By James V. Ruocco
Nathaniel Hawthorne's "The Scarlet Letter" begins in 1642, when the infamous Hester Prynne stands before a crowd on a Boston scaffold with her daughter Pearl, wearing the red letter "A" that brands her an adulteress. She refuses to confess the name of the child's father. The husband she once thought to be dead, suddenly resurfaces. The puritanical residents of her town condemn her to a life of misery. And, eventually, the identity of the baby's father is revealed.
Who is it, you ask?
No secret here. It's the guilt-stricken, local pastor.
Prynne's journey is the centerpiece of Phyllis Nagy's reimagined, passionate telling of "The Scarlet Letter," which was staged last weekend at Fairfield University by the Vagabond Theatre Company. The production, features a cast of seven, including the tremendously talented Thursday Savage, who portrays adulteress Hester Prynne.
Savage, takes center stage for nearly two hours and offers theatergoers a solid, thoughtful, evocative lead performance, so heartfelt, so honest, so compassionate, it's impossible to take your eyes off her for a moment.
As Prynne grapples with her demons, her past sins, her uncertain future and certain villagers who damn her soul to hell, Savage unflinchingly taps into her characters dilemmas so believably, the production, never once loses it focus, its energy or its purpose. She is completely attuned to the complex, instinctive give and take nature of Nagy's playscript.
In turn, her tears are real. Her shame is real. Her passion is real. Her allure is real.
Tanya Feduik-Smith, the very capable director of "The Scarlet Letter," works triple-time to sustain interest in Phyllis Nagy's edgy, ethereal telling of Nathaniel Hawthorne's passionate novel. Her staging is raw, simple and natural. Since there's literally no set to speak of, just scattered set pieces placed strategically in front of the Gonzaga Auditorium stage curtain, the audience is asked to imagine the backgrounds, the settings, the time frames and the mood swings, much like theater students at a university.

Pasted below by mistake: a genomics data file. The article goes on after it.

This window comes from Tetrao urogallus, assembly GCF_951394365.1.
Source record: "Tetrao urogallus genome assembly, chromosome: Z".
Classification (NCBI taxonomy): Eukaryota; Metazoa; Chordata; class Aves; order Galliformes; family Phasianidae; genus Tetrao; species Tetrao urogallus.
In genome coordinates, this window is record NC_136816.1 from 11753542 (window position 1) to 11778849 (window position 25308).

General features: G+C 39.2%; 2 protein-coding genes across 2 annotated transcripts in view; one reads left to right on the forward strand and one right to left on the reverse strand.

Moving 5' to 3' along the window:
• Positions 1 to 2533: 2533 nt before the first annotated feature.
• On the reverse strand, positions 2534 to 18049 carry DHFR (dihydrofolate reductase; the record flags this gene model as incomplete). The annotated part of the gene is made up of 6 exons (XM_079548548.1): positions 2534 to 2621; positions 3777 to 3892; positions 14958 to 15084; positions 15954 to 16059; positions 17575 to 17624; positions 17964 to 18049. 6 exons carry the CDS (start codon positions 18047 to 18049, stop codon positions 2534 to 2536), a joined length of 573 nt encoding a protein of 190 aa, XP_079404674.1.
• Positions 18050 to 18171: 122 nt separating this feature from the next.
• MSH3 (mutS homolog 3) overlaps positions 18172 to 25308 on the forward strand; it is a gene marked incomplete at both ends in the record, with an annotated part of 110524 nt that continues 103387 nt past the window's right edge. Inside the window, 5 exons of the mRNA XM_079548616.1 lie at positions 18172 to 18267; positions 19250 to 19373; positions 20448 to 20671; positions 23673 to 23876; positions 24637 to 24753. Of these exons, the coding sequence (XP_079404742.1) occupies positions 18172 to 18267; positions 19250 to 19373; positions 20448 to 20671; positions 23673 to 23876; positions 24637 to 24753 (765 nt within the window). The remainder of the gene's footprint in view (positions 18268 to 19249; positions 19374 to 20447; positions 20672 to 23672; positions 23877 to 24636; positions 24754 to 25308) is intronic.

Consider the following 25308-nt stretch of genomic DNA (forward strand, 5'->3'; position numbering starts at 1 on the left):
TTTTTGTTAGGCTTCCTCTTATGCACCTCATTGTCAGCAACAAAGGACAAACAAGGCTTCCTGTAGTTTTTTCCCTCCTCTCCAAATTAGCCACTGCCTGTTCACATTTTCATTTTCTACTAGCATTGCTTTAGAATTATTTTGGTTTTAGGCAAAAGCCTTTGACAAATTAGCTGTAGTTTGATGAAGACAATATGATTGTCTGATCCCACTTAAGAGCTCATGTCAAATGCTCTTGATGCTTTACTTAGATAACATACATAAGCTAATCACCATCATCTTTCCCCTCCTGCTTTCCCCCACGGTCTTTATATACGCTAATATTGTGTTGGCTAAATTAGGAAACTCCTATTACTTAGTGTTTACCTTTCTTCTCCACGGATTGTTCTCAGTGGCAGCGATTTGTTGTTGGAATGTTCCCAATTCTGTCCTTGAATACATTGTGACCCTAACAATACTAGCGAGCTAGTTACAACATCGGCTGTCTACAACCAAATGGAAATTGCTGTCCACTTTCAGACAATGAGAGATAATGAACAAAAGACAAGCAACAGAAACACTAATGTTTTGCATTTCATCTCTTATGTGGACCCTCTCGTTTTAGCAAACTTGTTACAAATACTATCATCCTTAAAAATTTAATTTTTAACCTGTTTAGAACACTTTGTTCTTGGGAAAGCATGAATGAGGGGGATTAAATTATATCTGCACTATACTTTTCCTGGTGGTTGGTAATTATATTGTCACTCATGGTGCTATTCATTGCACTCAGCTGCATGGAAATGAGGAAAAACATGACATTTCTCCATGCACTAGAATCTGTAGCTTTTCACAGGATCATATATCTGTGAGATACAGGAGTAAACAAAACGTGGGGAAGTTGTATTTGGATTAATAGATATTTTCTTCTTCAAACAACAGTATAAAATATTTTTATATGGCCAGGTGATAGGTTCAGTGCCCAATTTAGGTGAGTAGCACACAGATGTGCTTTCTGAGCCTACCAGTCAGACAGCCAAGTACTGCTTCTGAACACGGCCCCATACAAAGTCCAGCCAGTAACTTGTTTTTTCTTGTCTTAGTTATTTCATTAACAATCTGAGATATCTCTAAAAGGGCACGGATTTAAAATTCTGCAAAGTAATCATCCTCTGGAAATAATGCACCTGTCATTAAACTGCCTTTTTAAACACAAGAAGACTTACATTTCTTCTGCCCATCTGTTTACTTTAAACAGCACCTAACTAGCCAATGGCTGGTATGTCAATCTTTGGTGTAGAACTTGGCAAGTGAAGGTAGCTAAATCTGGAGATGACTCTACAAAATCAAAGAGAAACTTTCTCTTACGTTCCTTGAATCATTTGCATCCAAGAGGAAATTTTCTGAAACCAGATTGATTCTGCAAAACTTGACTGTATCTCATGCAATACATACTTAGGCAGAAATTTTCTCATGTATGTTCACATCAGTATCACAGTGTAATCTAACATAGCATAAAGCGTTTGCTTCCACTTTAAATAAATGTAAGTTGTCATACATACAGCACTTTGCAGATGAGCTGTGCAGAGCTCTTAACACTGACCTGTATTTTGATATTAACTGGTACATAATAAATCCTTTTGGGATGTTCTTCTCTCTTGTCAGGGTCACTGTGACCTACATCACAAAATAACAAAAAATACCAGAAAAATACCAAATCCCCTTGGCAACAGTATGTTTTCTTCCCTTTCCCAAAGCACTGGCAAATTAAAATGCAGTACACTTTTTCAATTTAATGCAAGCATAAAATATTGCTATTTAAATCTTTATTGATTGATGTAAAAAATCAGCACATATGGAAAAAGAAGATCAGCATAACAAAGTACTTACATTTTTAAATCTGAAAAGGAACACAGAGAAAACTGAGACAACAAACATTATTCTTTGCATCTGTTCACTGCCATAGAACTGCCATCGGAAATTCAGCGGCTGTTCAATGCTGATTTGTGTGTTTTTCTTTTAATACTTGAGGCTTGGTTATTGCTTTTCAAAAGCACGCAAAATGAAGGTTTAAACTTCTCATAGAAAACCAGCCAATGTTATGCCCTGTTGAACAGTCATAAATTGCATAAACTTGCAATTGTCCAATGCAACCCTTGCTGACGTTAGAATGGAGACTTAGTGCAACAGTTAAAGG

All of which proves, quite exciting, depending on the theatergoer's background, imagination, dramatic flair and literary tastes, The artists themselves, including the stage and lighting crew, subsidize what goes on as "The Scarlet Letter" unfolds and builds to its dramatic conclusion.
The actual production, in turn, is quite easy to follow, as the director deposits us into Nagy's retelling, always knowing what buttons to push and how to shift the play's moral and immoral compass, its hypocrisies, dangers and moralistic twists of fate. Still, as a minor footnote, it does help if you're familiar with Hawthorne's original work or "Letter's" many cinematic incarnations.
The beguiling Betzabeth Castro, is perfectly cast as Pearl, a young child and adult, who acts as the production's storyteller. Her presence, her line delivery and her interaction with the entire cast, is "spot on." As she blurts out the terrible truth's and ugliness of life in colonial Boston, none of what she says, sounds remotely rehearsed. Instead, she makes us believe that she is really from a time and place that has been long forgotten.
As Rev. Arthur Dimmsdale, Juan Ayala easily communicates his character's guilt, shame and confusion. It's a part he plays to perfection. His final scenes in Act II, are brilliantly acted and orchestrated under Feduik-Smith's steadied direction.
Supporting cast members, Feduik-Smith, David Grant, Ainsley Andrade and Enrique Rivera, also contribute to the evening's success.
(Jim Ruocco welcomes your comments. You can contact him at JimRuocco@aol.com)